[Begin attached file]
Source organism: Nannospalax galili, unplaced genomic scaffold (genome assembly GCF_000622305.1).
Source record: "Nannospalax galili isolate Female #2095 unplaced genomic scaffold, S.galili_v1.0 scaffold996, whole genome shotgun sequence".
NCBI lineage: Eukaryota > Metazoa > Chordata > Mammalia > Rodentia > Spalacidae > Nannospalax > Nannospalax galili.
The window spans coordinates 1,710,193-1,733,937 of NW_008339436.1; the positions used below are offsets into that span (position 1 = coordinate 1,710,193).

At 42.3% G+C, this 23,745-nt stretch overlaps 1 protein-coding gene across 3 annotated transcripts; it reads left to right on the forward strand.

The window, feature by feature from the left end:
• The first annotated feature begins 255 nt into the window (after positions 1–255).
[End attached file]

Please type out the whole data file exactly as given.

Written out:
Source organism: Nannospalax galili, unplaced genomic scaffold (genome assembly GCF_000622305.1).
Source record: "Nannospalax galili isolate Female #2095 unplaced genomic scaffold, S.galili_v1.0 scaffold996, whole genome shotgun sequence".
NCBI lineage: Eukaryota > Metazoa > Chordata > Mammalia > Rodentia > Spalacidae > Nannospalax > Nannospalax galili.
The window spans coordinates 1,710,193-1,733,937 of NW_008339436.1; the positions used below are offsets into that span (position 1 = coordinate 1,710,193).

At 42.3% G+C, this 23,745-nt stretch overlaps 1 protein-coding gene across 3 annotated transcripts; it reads left to right on the forward strand.

The window, feature by feature from the left end:
• The first annotated feature begins 255 nt into the window (after positions 1–255).